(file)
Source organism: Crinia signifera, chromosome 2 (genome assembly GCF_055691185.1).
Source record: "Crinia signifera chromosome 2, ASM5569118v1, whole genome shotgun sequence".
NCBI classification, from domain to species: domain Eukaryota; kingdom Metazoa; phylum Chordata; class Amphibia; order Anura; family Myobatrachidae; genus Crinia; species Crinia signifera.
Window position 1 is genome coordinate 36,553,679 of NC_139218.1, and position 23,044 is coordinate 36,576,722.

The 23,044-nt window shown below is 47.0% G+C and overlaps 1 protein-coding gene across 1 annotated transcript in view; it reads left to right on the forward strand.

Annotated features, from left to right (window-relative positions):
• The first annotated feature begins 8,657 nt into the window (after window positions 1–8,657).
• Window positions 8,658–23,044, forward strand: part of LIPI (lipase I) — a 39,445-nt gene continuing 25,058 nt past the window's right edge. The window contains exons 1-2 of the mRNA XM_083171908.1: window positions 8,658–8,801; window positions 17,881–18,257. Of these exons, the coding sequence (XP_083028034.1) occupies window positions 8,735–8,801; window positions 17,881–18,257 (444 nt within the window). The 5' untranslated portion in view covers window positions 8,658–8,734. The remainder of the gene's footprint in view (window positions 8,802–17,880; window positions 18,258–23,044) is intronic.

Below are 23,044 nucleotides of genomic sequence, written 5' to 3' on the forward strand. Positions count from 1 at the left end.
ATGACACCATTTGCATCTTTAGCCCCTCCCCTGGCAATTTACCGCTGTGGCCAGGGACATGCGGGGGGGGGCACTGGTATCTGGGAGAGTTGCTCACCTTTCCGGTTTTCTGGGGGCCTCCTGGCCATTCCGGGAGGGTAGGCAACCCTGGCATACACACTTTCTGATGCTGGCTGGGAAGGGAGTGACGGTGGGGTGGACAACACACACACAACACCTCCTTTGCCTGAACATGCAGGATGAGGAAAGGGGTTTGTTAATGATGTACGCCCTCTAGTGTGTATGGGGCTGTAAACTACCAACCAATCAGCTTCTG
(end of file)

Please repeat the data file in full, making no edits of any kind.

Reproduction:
Source organism: Crinia signifera, chromosome 2 (genome assembly GCF_055691185.1).
Source record: "Crinia signifera chromosome 2, ASM5569118v1, whole genome shotgun sequence".
NCBI classification, from domain to species: domain Eukaryota; kingdom Metazoa; phylum Chordata; class Amphibia; order Anura; family Myobatrachidae; genus Crinia; species Crinia signifera.
Window position 1 is genome coordinate 36,553,679 of NC_139218.1, and position 23,044 is coordinate 36,576,722.

The 23,044-nt window shown below is 47.0% G+C and overlaps 1 protein-coding gene across 1 annotated transcript in view; it reads left to right on the forward strand.

Annotated features, from left to right (window-relative positions):
• The first annotated feature begins 8,657 nt into the window (after window positions 1–8,657).
• Window positions 8,658–23,044, forward strand: part of LIPI (lipase I) — a 39,445-nt gene continuing 25,058 nt past the window's right edge. The window contains exons 1-2 of the mRNA XM_083171908.1: window positions 8,658–8,801; window positions 17,881–18,257. Of these exons, the coding sequence (XP_083028034.1) occupies window positions 8,735–8,801; window positions 17,881–18,257 (444 nt within the window). The 5' untranslated portion in view covers window positions 8,658–8,734. The remainder of the gene's footprint in view (window positions 8,802–17,880; window positions 18,258–23,044) is intronic.

Below are 23,044 nucleotides of genomic sequence, written 5' to 3' on the forward strand. Positions count from 1 at the left end.
ATGACACCATTTGCATCTTTAGCCCCTCCCCTGGCAATTTACCGCTGTGGCCAGGGACATGCGGGGGGGGGCACTGGTATCTGGGAGAGTTGCTCACCTTTCCGGTTTTCTGGGGGCCTCCTGGCCATTCCGGGAGGGTAGGCAACCCTGGCATACACACTTTCTGATGCTGGCTGGGAAGGGAGTGACGGTGGGGTGGACAACACACACACAACACCTCCTTTGCCTGAACATGCAGGATGAGGAAAGGGGTTTGTTAATGATGTACGCCCTCTAGTGTGTATGGGGCTGTAAACTACCAACCAATCAGCTTCTG